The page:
This winter, the Blackfeet Nation will become the sixth tribe to join the annual bison hunts outside Yellowstone National Park.
According to the Bozeman Daily Chronicle, the state of Montana formally recognized the Blackfeet Nation’s tribal treaty rights to hunt bison, based on historical records. The recognition comes almost two years after the Blackfeet first petitioned for hunting rights. From the Chronicle:
The tribe will join hunters licensed through the state of Montana and tribes in Idaho, Oregon and Washington. Harry Barnes, chairman of the Blackfeet Tribal Business Council, said the tribe’s hunt will begin [February 5] and run through the following Sunday. A total of 80 hunters have received permits through the tribe — all of which sold out in a matter of hours.
The Blackfeet Nation will join five other tribes: the Confederated Salish and Kootenai Tribes, Confederated Tribes of the Umatilla Indian Reservation, Shoshone-Bannock Tribes, Nez Perce Tribe and the Yakama Nation.
Hunting forms one part of bison management around Yellowstone. Under the Interagency Bison Management Plan, state, federal and tribal officials are required to cull a certain number of bison each year.
According to the Chronicle, tribal hunters work under tribal hunting regulations, which may differ from state hunting regulations. Nonetheless, agencies do their best to try and coordinate. To wit, four game wardens from the Blackfeet Nation will travel down with hunters to oversee things.
Montana Fish, Wildlife and Parks operations chief Mike Volesky told the Chronicle he doesn’t “think anybody is tickled” about permitting more hunters in the area outside Yellowstone, but added that tribal treaty rights predate and outweigh state regulations.
According to the Chronicle, Barnes initiated the recognition process in February 2016, when he sent a letter to Montana Governor Steve Bullock. The Governor’s Office of Indian Affairs’ director Jason Smith responded by asking for historical evidence. What followed was a walk through over 150 years of history. From the Chronicle:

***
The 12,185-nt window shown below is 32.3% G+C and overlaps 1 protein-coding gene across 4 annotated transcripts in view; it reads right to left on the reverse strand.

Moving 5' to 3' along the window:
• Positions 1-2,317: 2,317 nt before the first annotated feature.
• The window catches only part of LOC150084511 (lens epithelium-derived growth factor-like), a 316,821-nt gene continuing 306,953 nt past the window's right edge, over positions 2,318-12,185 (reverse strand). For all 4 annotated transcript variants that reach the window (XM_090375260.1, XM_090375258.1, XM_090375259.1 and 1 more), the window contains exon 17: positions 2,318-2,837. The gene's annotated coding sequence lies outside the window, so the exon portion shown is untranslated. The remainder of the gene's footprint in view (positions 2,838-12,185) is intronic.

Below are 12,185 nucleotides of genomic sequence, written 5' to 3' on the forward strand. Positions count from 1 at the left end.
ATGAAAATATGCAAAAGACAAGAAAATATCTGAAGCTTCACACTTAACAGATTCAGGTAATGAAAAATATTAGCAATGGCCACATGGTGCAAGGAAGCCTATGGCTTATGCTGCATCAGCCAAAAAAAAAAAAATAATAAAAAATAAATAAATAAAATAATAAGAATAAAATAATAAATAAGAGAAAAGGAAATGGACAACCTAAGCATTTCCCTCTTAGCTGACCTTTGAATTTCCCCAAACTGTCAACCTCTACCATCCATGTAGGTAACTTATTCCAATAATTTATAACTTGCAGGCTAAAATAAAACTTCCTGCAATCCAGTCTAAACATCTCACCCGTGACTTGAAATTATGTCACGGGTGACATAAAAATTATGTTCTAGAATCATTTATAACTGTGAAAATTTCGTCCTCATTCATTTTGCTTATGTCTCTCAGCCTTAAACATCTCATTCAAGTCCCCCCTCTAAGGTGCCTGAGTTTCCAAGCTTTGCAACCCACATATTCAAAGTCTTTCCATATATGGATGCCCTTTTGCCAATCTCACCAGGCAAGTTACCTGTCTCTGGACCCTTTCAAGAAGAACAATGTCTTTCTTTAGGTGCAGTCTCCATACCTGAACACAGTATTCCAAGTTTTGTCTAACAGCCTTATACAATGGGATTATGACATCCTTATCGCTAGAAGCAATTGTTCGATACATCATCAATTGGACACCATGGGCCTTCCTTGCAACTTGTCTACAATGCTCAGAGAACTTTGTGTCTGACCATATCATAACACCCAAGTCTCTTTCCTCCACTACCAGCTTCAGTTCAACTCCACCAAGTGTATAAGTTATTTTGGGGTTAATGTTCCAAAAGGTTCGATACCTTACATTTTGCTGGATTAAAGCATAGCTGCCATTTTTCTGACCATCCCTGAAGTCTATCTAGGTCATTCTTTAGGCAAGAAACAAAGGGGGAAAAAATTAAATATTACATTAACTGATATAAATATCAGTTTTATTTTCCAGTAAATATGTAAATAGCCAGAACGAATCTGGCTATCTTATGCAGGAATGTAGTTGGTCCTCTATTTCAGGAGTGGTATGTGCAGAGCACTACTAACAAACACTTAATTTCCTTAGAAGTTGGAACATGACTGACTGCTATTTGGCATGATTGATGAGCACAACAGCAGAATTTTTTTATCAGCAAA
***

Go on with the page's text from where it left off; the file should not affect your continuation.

Barnes responded with a letter that offered a historical account of Blackfeet hunters using the area and language from the “Lamebull” treaty of 1855 that secured historic hunting and fishing rights for tribal members. The treaty language outlined the borders of a “common hunting ground” that included the area where bison are hunted and said the tribe should have “uninterrupted privileges” to hunt there for 99 years.
In response, Smith wrote that, based on the 99-year term, the Blackfeet’s right to hunt appeared to have expired in 1954. He asked for more information that would support the tribe’s argument.
Barnes said the “common hunting area” was about preventing tribal wars. He wrote in a letter sent this past December that the area was carved from Blackfeet territory to allow other tribes to hunt there for 99 years without starting a war with the Blackfeet.
The shared area was to exist for 99 years and then sole hunting rights would revert back to the Blackfeet, meaning the rights of other tribes’ to hunt there expired but the Blackfeet’s rights did not.
“Our rights down in Yellowstone are well documented,” he said. “We’ve been there forever and ever.”
The Chronicle adds that, so far, hunters have taken fewer than 100 bison.
The hunting and slaughter of bison has always elicited controversy, especially among animal rights groups and wild bison advocates. To that end, the future of bison management may be entering a new chapter following a court ruling late last week.
We reported a federal judge had sided with a coalition of environmental and conservation groups, saying the U.S. Fish and Wildlife Service had not properly considered two petitions to list Yellowstone bison under the Endangered Species Act. The agency now has 90 days to review its decision and issue a new finding.
Placing bison on the Endangered Species List would, no doubt, put into question the future of operations at Stephens Creek, where bison are corralled before being shipped to slaughter—with their meat and hides subsequently distributed among Native American tribes.
It could also lead to a legal challenge against tribal hunting rights, since hunting is usually a prohibited activity against endangered species. There are exceptions, of course; you can hunt grizzly bears in Alaska, whereas protections are in place for grizzlies in most of the continental United States and Canada. Until recently, these protections extended to Yellowstone grizzlies.